Rethinking DNS traffic management

Deploying applications and websites is far less expensive and complex than it used to be. Cloud computing providers are distributed worldwide, and the use of deployment automation and Infrastructure as a Service (IaaS) is increasing. Uptime and performance have improved as users take advantage of the ability to deploy servers across the globe in minutes and benefit from decentralised environments by using an abundance of software frameworks, databases, and automation tools. This equates to nothing less than a revolution in modern computing practices: applications are now distributed by default.

Modern challenges in traffic management

Though impressive changes have been made on the infrastructure and application side regarding distributing applications, the tools that website operators have at their disposal to effectively route traffic to their newly distributed applications haven’t kept pace. Your app is distributed, but how do you get your users to the right points of presence (POPs)? Currently, traffic managers achieve their goal via prohibitively complex and expensive networking techniques like BGP anycasting, capex-heavy hardware appliances with global load balancing add-ons, or by leveraging a third-party managed DNS platform.

DNS is a great place to enact traffic management policies, being the ingress point to nearly every application and website on the Internet. However, the capabilities of most managed DNS platforms are severely limited because they were not designed with today’s applications in mind. For instance, most managed DNS platforms are built using off-the-shelf software like BIND or PowerDNS, onto which features like monitoring and geo-IP databases are grafted.

Until recently, a top-notch DNS platform was able to do two things regarding traffic management: first, it wouldn’t send users to a server that was down, and second, it would try to return the IP address of the server that’s closest to the end-user making the request.

This could be compared to using an early GPS system to find a cafe on a Friday night: it can give you the location of one that’s close by and may be open according to its Yellow Pages listing, but that’s about it. Maybe there are roadworks or congestion on the one route you can take to get there. Maybe the cafe is open but has a line out the door and stretching down the road. Perhaps a cafe that’s a bit further away would have been a better choice?

This is what’s going on with high-performing Internet properties today, but they go far beyond proximity and a binary notion of 'up/down'. Does the data centre have excess capacity? What’s traffic like getting there: is there a fibre cut or congestion to a particular ISP we should route around? Are there any data privacy or protection protocols we need to take into account?

Five best practices

A new method of DNS traffic management is called for in light of today’s data-driven application delivery models. Next-gen DNS platforms have been built from the ground up with traffic management at their core, bringing to market exciting capabilities and innovative new tools that allow businesses to enact traffic management in ways that were previously impossible.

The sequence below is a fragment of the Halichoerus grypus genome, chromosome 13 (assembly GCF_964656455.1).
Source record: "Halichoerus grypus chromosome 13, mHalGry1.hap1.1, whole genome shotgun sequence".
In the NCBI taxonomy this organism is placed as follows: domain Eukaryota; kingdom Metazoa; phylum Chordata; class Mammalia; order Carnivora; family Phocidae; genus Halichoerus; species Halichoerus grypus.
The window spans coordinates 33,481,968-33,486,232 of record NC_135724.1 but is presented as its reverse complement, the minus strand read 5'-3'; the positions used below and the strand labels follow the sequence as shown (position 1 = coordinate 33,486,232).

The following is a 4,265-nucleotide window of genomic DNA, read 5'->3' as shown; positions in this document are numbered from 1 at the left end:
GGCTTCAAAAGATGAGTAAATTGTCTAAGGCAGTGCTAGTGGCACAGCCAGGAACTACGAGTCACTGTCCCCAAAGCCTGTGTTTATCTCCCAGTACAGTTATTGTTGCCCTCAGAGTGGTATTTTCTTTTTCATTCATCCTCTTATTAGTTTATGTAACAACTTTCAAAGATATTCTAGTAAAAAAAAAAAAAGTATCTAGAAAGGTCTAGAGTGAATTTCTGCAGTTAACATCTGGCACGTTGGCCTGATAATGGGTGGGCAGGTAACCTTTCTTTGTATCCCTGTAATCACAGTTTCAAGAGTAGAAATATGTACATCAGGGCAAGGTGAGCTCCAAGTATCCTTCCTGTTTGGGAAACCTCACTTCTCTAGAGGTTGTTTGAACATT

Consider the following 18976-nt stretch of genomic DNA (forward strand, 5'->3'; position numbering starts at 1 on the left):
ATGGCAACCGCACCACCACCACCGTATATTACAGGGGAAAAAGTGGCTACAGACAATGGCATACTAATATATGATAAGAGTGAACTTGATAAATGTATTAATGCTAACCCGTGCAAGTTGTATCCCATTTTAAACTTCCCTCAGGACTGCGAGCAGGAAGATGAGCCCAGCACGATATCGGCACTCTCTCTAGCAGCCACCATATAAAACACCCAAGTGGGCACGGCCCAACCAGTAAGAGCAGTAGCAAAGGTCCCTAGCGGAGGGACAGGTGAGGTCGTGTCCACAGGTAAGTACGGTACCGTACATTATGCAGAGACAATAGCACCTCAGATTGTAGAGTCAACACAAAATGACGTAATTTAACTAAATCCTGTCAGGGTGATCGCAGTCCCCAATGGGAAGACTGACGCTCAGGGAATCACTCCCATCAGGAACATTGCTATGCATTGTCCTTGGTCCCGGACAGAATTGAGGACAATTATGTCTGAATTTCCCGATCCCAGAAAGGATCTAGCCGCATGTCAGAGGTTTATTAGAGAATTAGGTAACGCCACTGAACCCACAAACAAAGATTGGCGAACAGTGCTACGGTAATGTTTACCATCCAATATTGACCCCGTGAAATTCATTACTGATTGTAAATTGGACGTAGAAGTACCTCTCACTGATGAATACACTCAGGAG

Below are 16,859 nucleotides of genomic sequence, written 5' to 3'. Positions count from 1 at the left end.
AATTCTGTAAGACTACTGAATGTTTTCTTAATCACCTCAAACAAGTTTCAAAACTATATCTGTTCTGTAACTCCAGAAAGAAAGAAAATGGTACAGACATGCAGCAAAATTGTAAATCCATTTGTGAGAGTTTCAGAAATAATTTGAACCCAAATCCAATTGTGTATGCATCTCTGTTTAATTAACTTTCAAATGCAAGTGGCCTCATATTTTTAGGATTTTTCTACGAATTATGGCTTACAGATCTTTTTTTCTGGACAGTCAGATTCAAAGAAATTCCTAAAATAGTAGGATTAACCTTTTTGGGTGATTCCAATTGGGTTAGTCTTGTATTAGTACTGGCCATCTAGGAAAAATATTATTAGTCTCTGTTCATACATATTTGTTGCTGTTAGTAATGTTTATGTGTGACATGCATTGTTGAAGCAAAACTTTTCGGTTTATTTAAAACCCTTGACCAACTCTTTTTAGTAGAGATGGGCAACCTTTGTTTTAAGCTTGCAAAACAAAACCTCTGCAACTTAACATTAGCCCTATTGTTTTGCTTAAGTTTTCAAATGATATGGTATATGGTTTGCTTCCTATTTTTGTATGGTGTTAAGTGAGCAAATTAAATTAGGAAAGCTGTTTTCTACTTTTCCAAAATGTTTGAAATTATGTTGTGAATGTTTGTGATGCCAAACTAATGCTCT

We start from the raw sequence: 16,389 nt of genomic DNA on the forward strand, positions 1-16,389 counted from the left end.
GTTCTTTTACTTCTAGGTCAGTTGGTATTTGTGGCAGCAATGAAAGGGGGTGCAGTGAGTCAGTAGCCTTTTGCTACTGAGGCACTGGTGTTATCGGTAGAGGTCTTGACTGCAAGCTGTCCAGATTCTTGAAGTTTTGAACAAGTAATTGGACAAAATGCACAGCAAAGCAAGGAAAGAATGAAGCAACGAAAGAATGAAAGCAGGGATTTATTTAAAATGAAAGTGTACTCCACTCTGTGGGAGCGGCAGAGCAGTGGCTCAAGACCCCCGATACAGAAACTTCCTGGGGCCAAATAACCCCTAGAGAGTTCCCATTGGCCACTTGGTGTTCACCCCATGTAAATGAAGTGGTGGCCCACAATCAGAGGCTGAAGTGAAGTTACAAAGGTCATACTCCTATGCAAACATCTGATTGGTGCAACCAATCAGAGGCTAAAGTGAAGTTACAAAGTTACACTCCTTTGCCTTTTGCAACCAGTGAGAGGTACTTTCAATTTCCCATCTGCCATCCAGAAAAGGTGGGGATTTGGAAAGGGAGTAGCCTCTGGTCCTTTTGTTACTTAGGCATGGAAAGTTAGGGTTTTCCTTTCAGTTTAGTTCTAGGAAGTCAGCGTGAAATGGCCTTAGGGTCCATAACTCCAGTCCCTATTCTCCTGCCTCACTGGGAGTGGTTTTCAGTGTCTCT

However, not all DNS platforms offer the same features, so be sure to research your options. Below are five best practices to consider when implementing an advanced, intelligent traffic management platform:

Cloud burst

To handle planned or unplanned traffic spikes, leverage ready-to-scale infrastructure. If your primary co-location environment is becoming overloaded, make sure your are able to dynamically send new traffic to another environment according to your business rules, whether it’s AWS, the next nearest facility, or a DR/failover site.

Routing for modern realities

Identify platforms that route users based on their ISP, ASN, IP prefix, or geographical location. Geofencing can ensure users in the EU are only serviced by EU data centres, for instance, while ASN fencing can make sure all users on China Telecom are served by Chinacache. Using IP fencing will make sure 'local-printer.company.com' automatically returns the IP of your local printer, regardless of which office an employee is visiting.

Preventing meltdowns

Find solutions that automatically adjust the flow of traffic to network endpoints, in real time, based on telemetry coming from endpoints or applications. This can help prevent overloading a data centre without taking it offline entirely and seamlessly route users to the next nearest data centre with excess capacity.

Filters

By enacting business rules, you can meet your applications’ needs with filters that use weights, priorities, and even stickiness. Distribute traffic in accordance with commits and capacity. Combine weighted load balancing with sticky sessions (e.g. session affinity) to adjust the ratio of traffic distributed among a group of servers while ensuring that returning users continue to be directed to the same endpoint.

Constant monitoring

Look for platforms that enable you to constantly monitor endpoints from the vantage point of the end user and then send those coming from each network to the endpoint that will service them best.

A rethink of current DNS and traffic management capabilities is necessary for businesses that need to deliver Internet-scale performance and reliability for high-volume, mission-critical applications. Use the best practices above to help you find the solution that will carry your business forward.

Shannon Weyrick is the director of engineering for NS1

Image source: Shutterstock/stocker1970